The Ron Popeil WoW Tank – Set It and Forget It

This is interesting. (And thank you to Spinks for the tip). For as long as I can remember, WoW has suffered from a tank shortage. Over the years, Blizzard has done a lot to try to overcome this phenomenon with, quite generally, temporary results. According to this latest dev log, it seems that Blizzard has decided to remove threat and its management as a concern almost entirely.

We expect the community to gradually stop using threat-tracking mods as players realize they don’t need them. It’s an important distinction that the concept of “aggro” will still exist. If a DPS spec attacks an add the second it shows up, then the creature is going to come at her. However, if a tank gets an attack or two on a target, then the target should stick to the tank. Worrying about who has the creature’s attention should generally only be a concern at the start of a fight or when additional creatures join the battle.

Since tanks generate more threat than other classes as part of their normal rotations, these upcoming changes will essentially mean the first few hits generate more threat than anything a DPS can  do. White on rice. Stuck.

It would be very easy to cry out that this is one more way in which Blizzard is “dumbing down the game,” but that’s not the approach I’m going to take. Believe it or not, I support this change. Tanking has long been the singular role people avoid most. It carries the most responsibility, requires the most strategy, and the person playing is most often seen as the reason a group wipes; not to mention that it also asks the player to do much more research outside of the game.

Reading this, though, several thoughts comes to mind that we need to consider. Taking one of my favorite blogger’s leads, let’s move to bullet point format.

  • Without threat, what fun is there in tanking? Holding aggro is what defines every aspect of playing a tank. If that’s no longer a concern, how is playing a tank any different than playing a DPS? Management is what makes any class fun. What do we now need to manage? And don’t say cooldowns — yours or otherwise.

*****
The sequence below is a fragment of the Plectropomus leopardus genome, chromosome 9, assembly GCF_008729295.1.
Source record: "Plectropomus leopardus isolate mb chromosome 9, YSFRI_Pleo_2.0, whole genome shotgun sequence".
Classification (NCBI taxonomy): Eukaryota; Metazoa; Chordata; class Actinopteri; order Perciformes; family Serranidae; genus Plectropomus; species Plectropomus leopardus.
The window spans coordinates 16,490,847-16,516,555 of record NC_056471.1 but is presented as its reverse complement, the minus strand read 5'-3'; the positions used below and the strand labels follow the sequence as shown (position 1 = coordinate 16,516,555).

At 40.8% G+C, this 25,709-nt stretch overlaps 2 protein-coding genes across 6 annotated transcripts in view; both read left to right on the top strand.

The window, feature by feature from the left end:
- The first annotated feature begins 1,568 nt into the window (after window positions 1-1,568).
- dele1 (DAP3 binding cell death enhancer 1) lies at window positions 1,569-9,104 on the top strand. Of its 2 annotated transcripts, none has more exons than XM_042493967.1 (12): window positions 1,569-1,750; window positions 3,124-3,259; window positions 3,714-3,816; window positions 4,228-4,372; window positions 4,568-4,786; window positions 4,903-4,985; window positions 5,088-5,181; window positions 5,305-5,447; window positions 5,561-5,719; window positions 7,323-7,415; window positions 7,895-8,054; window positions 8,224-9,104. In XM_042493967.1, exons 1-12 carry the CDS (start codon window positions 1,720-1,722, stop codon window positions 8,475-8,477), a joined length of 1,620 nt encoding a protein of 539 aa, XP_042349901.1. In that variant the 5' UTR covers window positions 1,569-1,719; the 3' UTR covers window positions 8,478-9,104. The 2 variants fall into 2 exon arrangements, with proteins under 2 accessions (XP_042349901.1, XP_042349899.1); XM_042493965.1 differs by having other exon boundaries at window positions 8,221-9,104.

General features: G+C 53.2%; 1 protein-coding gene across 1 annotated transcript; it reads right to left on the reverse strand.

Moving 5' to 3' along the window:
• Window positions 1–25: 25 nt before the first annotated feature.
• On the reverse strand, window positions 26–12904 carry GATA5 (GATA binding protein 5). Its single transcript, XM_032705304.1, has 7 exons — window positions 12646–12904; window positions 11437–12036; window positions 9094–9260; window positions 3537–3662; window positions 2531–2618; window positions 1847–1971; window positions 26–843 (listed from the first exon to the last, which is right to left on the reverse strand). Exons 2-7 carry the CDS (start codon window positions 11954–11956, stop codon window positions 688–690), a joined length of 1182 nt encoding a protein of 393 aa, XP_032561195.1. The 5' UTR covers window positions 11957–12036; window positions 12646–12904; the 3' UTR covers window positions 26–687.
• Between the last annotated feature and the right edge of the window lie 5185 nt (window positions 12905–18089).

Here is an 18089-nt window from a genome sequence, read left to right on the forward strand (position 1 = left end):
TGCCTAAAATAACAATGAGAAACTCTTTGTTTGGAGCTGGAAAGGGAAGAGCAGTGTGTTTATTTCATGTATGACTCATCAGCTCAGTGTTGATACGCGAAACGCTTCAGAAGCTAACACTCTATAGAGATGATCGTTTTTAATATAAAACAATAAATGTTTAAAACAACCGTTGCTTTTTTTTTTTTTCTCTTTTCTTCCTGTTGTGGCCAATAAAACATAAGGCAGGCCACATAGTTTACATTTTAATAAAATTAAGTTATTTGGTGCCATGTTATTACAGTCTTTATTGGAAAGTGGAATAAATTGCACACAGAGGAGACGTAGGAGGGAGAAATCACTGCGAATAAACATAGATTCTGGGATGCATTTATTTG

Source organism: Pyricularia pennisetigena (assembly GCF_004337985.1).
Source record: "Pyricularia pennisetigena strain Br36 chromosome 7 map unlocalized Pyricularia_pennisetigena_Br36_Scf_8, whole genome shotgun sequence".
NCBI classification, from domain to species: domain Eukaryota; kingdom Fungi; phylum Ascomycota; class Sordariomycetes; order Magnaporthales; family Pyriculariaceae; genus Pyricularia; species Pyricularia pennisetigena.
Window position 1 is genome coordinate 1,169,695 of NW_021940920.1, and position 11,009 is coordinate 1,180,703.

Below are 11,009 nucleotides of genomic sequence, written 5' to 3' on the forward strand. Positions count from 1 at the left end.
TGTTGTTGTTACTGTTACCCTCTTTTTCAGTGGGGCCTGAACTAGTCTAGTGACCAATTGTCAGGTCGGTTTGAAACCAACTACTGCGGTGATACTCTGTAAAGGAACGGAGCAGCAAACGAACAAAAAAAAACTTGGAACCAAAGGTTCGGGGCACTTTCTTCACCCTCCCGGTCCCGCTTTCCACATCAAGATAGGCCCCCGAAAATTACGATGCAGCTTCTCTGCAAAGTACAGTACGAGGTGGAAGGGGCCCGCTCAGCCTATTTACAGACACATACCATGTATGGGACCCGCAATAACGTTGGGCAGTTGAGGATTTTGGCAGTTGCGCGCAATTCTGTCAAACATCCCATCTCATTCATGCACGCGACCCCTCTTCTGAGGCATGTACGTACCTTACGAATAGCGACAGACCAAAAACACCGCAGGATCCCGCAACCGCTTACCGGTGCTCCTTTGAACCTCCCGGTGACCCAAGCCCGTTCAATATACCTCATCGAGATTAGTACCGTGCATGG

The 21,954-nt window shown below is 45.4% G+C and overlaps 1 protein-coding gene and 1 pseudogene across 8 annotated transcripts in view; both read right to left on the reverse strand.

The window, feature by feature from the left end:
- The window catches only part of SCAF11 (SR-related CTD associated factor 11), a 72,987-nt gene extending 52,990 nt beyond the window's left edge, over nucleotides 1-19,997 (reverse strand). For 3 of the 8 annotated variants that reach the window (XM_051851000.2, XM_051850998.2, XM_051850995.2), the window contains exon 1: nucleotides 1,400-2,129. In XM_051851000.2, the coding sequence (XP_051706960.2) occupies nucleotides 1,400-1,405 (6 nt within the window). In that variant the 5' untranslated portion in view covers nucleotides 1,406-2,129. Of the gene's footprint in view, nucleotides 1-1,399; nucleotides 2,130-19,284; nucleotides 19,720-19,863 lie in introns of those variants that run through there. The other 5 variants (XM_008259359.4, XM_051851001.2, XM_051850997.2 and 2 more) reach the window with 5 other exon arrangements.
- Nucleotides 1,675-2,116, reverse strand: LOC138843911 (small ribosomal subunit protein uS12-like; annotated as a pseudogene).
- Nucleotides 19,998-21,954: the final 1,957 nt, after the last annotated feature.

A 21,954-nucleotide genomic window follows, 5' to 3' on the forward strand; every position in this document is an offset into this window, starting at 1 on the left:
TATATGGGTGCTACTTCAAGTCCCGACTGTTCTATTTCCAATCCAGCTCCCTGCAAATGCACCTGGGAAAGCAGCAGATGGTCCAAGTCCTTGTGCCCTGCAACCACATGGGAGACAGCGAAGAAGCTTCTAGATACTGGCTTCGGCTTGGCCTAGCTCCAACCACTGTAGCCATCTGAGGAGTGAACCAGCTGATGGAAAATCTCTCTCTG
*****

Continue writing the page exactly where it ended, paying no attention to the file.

• Tanks will be rated on comparative DPS. If threat management as a skill is no longer a consideration, it becomes a matter of survivability (which shouldn’t be an issue if the classes are balanced properly), damage, and buffs/debuffs. Since tanks have always been designed around being buffed first and buffing others second, damage will now be a primary differentiator. A whole new balance issue arises.
  • Will this really solve anything? I don’t think the tank shortage has a lot to do with the mechanics of tanking. More than anything, I believe it’s related to the perception of leadership. Not everyone wants to shoulder the burden of leading their group and being responsible for its success. I don’t say that to sound cocky, but the expectation of leadership is something every single tank has to face at some point. Most players, I firmly believe,  just want to “roll with it.”  Removing threat and reworking stats doesn’t address the underlying issue that DPS is simply more fun to the vast majority of players.
All that said, this is a big step in the right direction. I find tanking fun. Managing my threat, coordinating my pulls, and swooping in to save the clothie are things that I enjoy. If taking threat out as a consideration gets more people to try it out, I support it. For as many people that will be upset by this — and I understand why, see the first bullet — this is the kind of big change that needs to happen to shake things up. Bribes aren’t enough. Re-working mechanics, well, now we’re on the right track.
Still, there are some big questions to be answered here. How will Blizzard change tank classes whose rotations are nigh-entirely based on threat generation? I don’t know a single tank who’d rather be a shoddy DPS. How do they keep tanking challenging without re-hashing tank switches and dance circles in every encounter? More importantly, how do they convince people that tanking is something they would enjoy anyways? The culture of fear inherent in trying something new has no stronger place than in the pointman of the holy trinity.
Audio Blog Version for your web perusal: [audio: http://www.gamebynight.com/episodes/gbnab81711.mp3]

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